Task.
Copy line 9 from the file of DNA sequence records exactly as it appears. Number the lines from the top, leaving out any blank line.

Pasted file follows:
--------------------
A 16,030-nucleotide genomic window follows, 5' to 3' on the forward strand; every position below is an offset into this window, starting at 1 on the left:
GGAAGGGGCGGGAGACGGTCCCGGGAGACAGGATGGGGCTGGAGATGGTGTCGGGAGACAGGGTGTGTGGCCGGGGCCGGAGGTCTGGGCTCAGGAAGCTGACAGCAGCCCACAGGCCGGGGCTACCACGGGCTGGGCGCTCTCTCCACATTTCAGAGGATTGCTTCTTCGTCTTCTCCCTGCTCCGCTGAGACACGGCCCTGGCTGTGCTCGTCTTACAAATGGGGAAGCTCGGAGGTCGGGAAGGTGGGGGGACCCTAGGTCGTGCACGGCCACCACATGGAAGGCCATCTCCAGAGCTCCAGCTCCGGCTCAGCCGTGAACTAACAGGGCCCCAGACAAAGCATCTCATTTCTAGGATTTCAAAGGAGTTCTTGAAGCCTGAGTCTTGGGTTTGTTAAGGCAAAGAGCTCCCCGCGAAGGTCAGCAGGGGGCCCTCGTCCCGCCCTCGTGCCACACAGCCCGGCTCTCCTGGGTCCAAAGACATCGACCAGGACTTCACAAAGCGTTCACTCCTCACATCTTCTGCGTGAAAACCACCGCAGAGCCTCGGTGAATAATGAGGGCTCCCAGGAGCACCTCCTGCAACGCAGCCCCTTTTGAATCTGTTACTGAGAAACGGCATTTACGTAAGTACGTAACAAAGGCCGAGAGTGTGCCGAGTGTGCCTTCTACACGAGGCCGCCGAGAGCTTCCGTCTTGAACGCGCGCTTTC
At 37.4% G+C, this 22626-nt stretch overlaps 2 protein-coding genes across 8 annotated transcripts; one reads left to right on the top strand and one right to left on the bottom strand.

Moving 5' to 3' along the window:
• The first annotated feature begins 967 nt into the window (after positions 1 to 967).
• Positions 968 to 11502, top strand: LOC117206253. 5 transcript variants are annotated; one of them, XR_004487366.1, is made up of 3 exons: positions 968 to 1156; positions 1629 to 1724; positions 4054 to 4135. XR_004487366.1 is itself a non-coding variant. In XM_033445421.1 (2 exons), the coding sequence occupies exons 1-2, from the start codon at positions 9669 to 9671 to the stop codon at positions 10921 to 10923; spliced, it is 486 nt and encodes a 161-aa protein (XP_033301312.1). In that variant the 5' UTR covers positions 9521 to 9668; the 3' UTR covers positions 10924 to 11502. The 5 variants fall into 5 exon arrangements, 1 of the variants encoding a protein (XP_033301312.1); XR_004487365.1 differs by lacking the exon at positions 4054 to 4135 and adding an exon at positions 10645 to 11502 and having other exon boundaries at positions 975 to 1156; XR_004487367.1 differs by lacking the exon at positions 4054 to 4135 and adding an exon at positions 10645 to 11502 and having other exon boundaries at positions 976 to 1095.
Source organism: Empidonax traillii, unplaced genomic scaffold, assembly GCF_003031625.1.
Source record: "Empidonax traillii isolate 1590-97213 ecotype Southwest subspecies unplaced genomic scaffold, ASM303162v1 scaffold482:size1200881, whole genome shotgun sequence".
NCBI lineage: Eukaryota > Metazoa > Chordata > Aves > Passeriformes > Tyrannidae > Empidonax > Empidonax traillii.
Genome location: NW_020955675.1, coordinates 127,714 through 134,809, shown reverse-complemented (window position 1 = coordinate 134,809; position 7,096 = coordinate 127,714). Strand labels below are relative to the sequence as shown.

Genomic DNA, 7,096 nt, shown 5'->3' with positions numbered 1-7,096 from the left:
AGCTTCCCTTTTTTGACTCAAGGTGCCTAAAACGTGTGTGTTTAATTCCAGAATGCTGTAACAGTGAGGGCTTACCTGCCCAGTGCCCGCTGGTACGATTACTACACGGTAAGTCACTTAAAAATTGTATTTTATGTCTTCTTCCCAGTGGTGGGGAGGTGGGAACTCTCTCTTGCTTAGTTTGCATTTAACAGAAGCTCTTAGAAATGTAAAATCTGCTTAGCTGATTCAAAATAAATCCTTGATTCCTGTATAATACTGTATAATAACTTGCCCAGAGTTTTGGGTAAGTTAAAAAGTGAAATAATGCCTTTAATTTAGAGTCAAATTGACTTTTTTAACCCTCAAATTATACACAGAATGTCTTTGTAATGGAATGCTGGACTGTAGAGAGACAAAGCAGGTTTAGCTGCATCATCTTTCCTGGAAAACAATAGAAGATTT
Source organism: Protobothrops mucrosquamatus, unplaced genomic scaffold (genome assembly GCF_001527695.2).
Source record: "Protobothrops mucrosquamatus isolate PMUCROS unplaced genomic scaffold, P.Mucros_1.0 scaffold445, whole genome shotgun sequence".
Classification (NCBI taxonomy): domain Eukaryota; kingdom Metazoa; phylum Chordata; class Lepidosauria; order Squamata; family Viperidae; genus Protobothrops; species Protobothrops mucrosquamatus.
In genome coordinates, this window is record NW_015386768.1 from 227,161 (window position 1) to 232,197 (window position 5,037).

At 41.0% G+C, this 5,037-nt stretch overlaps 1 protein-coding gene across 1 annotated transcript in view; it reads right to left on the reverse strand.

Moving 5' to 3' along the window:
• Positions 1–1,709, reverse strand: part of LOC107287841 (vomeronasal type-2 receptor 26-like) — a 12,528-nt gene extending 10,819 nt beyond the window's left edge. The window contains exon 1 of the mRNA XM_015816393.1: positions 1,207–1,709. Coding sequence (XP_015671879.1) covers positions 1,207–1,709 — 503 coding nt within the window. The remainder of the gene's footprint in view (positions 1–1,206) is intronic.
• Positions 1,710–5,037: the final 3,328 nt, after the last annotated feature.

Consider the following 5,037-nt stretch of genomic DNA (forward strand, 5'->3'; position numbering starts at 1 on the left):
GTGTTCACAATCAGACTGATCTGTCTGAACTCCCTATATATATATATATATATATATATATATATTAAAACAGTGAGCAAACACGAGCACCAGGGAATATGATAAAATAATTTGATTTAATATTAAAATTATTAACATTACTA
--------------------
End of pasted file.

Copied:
NCBI lineage: Eukaryota > Metazoa > Chordata > Aves > Passeriformes > Tyrannidae > Empidonax > Empidonax traillii.